Oct 3, 2022

New Reader Site Hits the Target

 Though I'm not sure how, I recently heard about Shepherd.com The people there are trying to change the way we find new books to read online, and I'm all for that.

When you type in "mystery" or "crime fiction" in most book-finding sites (like Amazon), you get a list of the 8 or 10 biggest-selling writers, like James Patterson, Michael Connelly, and Janet Evanovitch. The problem with that is that telling me Michael Connelly has a new book is useless. I've already bought it, read it, and passed it on to a friend. Also, some of those big names don't interest me, for a variety of reasons. I'd like new suggestions, new authors to try, but it's hard to choose, and the list goes on forever, with no hints as to which ones I'll really like.

Enter Shepherd.com. Right now, things are in the beginning stages, but the site categorizes books with a clever teaser: "The Best Books about..." You can search by title or author and along with the book/author you like, you'll get a list of related books. Or you can search by theme. (They have 975 WWII entries!) Authors and other book people recommend books they like on each theme, and there's a blurb about each recommendation and links to where you can buy it.

There's no cost for this. I don't see a downside to Shepherd.com for readers, though I'm afraid the founders will go crazy trying to keep up with so much good stuff.

 As a writer, I was allowed to submit ONE of my books and connect it to others I've read on the same theme. I chose my newest one, SISTER SAINT, SISTER SINNER. To go with the feature on that book, I was asked to list 5 other sister-themed books I've read and enjoyed. They could be old or new, so I chose WE HAVE ALWAYS LIVED IN THE CASTLE for one. For a newer option on the theme of sisters, I suggested WHEN WE BELIEVED IN MERMAIDS. My entry goes live October 3rd, and here's a link to it https://shepherd.com/best-books/why-sisters-inspire-love-and-aggravation. I think readers will enjoy exploring the site, and it sounds like they plan to do much more to help us find books through themes we like to read about, like "gentlemen detectives" or "medieval adventure novels."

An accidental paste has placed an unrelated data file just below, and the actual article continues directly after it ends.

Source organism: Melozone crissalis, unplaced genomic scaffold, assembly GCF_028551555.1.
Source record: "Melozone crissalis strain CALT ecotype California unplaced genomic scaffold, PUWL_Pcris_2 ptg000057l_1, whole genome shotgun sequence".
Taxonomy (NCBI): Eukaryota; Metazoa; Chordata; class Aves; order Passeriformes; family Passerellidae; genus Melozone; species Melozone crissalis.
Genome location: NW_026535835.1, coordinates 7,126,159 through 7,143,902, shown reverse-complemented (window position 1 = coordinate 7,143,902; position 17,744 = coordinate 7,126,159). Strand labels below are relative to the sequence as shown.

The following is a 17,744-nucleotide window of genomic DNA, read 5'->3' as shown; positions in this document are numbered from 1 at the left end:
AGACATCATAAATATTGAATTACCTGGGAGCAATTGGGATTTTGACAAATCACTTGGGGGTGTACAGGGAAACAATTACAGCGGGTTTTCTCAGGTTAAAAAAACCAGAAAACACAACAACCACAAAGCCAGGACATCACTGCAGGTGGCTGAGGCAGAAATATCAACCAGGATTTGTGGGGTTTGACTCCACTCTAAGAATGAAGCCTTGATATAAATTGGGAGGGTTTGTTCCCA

The only warning I have for you, the reader, is that you might get lost for hours, wandering through Shepherd.com and the great ideas for what to read next.


Oct 1, 2022

A Messy Writing Career

 I'm usually pretty neat. I like my house in order. I keep a regular schedule. I pick up items dropped on the floor at Kohl's and rehang them so they won't get stepped on.

Neat is good.

But if you look at my writing career, you might think, "This woman has no sense of order at all!"

I started writing historical novels, using my own name.(I used Peg instead of Peggy because there's another author with that name.)

I got an agent, she found a publisher, and I was on my way...sort of. I had an idea for a paranormal mystery, and I met a publisher at a conference who liked it, so suddenly Peg Herring writes about Elizabeth I but ALSO about a detective who solves crimes from the afterlife.

In the meantime, I wrote a mystery about a homeless woman. My second publishers loved that one,

so now I had THREE series going. I also wrote a stand-alone mystery that I called "vintage," meaning it took place in the past but not that far back (the Vietnam era, which is considered historical now, but it wasn't then😕). Found a third publisher for that one.

Around that time, I started going to a lot of mystery cons, where I met authors who wrote cozy mysteries. They were having fun and getting recognition as well. I thought I'd like to try a cozy, but I was afraid my publishers wouldn't like me branching off into yet another sub-genre. I decided to try it on my own, though back then the idea of self-publishing made many in the writing community turn up their noses. I invented Maggie Pill, hired an editor and a cover artist, and released a cozy. I found I liked many things about publishing independently, which was good, because one of my publishers went bankrupt while the other two struggled to get recognition (and $$) for their authors.